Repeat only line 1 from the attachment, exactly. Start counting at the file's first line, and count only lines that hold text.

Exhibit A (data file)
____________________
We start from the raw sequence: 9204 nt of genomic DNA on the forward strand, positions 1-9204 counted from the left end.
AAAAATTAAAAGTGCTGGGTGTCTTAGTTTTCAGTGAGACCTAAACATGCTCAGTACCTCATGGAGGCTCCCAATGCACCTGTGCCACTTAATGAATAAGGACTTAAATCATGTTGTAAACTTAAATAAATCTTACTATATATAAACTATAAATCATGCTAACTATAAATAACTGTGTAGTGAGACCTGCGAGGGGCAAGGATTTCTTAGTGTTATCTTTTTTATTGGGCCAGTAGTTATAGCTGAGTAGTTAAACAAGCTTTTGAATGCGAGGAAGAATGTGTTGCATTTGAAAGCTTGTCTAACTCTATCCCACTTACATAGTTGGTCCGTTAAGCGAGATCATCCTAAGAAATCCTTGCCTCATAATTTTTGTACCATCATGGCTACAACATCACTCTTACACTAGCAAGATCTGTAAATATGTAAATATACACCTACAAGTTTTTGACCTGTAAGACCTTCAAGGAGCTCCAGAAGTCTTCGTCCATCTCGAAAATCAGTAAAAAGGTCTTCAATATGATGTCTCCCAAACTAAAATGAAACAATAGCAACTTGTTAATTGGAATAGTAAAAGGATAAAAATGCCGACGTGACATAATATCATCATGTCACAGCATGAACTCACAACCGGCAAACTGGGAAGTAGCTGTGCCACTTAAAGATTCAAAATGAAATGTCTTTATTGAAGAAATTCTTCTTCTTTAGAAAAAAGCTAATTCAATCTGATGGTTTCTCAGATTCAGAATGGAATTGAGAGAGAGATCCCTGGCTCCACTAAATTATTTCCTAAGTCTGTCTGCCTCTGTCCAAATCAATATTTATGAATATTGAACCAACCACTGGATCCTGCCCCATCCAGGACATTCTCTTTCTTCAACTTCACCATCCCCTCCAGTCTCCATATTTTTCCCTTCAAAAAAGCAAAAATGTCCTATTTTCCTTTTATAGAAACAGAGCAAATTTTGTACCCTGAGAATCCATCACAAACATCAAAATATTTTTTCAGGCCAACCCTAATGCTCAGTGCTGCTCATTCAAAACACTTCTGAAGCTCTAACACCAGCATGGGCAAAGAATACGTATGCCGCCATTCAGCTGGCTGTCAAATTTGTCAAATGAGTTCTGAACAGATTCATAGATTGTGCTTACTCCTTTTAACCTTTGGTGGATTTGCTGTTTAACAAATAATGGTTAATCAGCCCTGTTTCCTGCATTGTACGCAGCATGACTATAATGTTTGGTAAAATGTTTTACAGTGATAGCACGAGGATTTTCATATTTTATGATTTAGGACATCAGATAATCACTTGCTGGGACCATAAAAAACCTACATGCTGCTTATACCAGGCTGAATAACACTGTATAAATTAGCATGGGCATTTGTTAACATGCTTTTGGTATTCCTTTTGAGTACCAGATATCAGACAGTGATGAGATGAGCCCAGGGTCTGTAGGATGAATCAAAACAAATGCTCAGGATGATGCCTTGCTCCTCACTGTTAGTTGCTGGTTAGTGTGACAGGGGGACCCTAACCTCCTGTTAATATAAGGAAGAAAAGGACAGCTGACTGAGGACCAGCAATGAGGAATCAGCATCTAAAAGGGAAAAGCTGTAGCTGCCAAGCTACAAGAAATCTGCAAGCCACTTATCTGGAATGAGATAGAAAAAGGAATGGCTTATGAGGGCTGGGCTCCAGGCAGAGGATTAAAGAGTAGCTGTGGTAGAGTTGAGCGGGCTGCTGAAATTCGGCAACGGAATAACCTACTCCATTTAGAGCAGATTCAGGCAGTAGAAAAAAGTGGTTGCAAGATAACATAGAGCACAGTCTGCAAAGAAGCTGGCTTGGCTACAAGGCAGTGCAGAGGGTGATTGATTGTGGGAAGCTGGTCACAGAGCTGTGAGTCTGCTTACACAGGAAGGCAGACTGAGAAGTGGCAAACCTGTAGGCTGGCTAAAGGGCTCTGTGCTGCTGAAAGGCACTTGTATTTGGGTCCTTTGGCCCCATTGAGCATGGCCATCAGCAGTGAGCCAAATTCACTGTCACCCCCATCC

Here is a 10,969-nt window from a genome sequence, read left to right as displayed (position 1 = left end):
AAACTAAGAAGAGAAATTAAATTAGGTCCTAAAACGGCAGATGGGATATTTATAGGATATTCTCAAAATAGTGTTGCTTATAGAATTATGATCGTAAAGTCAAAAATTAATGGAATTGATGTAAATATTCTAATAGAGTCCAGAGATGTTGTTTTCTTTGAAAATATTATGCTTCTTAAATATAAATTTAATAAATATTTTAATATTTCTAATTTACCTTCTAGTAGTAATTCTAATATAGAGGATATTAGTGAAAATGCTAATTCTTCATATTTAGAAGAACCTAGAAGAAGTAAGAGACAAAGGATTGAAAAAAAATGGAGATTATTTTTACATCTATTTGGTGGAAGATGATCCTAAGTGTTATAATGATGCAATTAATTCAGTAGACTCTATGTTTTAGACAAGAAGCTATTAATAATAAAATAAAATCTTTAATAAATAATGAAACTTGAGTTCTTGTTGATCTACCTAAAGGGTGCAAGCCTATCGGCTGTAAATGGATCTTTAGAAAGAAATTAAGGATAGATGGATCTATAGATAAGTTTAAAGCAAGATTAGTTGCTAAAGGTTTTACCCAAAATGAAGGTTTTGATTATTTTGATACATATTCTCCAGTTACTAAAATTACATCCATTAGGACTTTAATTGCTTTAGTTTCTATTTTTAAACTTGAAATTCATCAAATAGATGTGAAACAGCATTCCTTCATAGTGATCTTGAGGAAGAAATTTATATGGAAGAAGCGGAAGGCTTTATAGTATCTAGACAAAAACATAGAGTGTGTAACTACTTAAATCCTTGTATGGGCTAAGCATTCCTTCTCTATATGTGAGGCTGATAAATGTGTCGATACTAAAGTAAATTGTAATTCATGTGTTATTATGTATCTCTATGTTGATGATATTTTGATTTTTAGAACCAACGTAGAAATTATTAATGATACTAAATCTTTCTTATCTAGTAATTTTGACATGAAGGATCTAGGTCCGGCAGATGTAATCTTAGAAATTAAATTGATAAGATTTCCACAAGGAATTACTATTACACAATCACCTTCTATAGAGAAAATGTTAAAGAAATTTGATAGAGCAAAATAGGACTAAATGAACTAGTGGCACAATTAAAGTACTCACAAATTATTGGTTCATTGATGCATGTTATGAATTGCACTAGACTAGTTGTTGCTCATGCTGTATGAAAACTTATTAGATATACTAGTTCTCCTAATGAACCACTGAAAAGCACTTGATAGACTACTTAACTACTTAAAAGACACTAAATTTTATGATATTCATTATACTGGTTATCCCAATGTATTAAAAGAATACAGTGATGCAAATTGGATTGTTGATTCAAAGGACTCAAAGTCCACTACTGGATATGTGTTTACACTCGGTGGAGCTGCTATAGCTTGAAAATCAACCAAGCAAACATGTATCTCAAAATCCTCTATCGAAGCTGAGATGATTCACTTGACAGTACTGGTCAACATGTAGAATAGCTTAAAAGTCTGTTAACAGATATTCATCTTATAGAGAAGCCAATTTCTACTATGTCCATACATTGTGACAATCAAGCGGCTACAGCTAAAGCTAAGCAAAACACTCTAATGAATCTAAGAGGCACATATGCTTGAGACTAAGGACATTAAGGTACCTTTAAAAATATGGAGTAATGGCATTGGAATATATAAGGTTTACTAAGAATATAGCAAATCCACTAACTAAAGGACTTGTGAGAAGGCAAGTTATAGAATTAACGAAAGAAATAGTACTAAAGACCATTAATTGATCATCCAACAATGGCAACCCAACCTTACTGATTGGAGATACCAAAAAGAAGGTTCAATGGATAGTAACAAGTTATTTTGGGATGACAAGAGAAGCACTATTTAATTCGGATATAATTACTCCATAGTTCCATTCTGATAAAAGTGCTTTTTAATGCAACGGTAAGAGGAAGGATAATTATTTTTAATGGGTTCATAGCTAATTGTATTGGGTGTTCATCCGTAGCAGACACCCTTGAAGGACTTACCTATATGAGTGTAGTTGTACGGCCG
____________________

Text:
We start from the raw sequence: 9204 nt of genomic DNA on the forward strand, positions 1-9204 counted from the left end.